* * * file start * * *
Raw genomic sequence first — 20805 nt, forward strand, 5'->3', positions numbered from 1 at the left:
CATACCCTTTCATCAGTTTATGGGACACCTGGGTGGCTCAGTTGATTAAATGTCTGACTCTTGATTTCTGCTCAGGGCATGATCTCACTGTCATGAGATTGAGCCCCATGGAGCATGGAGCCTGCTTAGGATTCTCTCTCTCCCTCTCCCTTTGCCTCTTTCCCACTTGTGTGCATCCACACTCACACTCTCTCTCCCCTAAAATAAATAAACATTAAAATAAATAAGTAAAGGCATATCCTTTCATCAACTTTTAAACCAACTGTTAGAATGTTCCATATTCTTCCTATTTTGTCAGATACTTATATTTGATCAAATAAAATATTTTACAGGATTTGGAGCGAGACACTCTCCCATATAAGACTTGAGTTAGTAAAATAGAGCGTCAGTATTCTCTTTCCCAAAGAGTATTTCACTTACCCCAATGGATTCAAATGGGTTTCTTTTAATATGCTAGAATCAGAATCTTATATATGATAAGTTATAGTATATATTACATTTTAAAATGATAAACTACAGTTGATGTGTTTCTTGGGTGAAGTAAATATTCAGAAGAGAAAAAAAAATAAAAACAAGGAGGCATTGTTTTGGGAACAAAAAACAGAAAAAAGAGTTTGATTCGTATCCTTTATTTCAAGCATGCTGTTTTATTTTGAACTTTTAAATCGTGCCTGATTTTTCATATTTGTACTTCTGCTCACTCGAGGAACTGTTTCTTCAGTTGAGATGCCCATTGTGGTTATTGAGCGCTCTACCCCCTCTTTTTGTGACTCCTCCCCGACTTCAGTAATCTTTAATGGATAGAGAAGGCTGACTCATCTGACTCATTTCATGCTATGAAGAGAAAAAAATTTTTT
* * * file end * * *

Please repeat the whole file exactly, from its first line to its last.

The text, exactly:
Raw genomic sequence first — 20805 nt, forward strand, 5'->3', positions numbered from 1 at the left:
CATACCCTTTCATCAGTTTATGGGACACCTGGGTGGCTCAGTTGATTAAATGTCTGACTCTTGATTTCTGCTCAGGGCATGATCTCACTGTCATGAGATTGAGCCCCATGGAGCATGGAGCCTGCTTAGGATTCTCTCTCTCCCTCTCCCTTTGCCTCTTTCCCACTTGTGTGCATCCACACTCACACTCTCTCTCCCCTAAAATAAATAAACATTAAAATAAATAAGTAAAGGCATATCCTTTCATCAACTTTTAAACCAACTGTTAGAATGTTCCATATTCTTCCTATTTTGTCAGATACTTATATTTGATCAAATAAAATATTTTACAGGATTTGGAGCGAGACACTCTCCCATATAAGACTTGAGTTAGTAAAATAGAGCGTCAGTATTCTCTTTCCCAAAGAGTATTTCACTTACCCCAATGGATTCAAATGGGTTTCTTTTAATATGCTAGAATCAGAATCTTATATATGATAAGTTATAGTATATATTACATTTTAAAATGATAAACTACAGTTGATGTGTTTCTTGGGTGAAGTAAATATTCAGAAGAGAAAAAAAAATAAAAACAAGGAGGCATTGTTTTGGGAACAAAAAACAGAAAAAAGAGTTTGATTCGTATCCTTTATTTCAAGCATGCTGTTTTATTTTGAACTTTTAAATCGTGCCTGATTTTTCATATTTGTACTTCTGCTCACTCGAGGAACTGTTTCTTCAGTTGAGATGCCCATTGTGGTTATTGAGCGCTCTACCCCCTCTTTTTGTGACTCCTCCCCGACTTCAGTAATCTTTAATGGATAGAGAAGGCTGACTCATCTGACTCATTTCATGCTATGAAGAGAAAAAAATTTTTT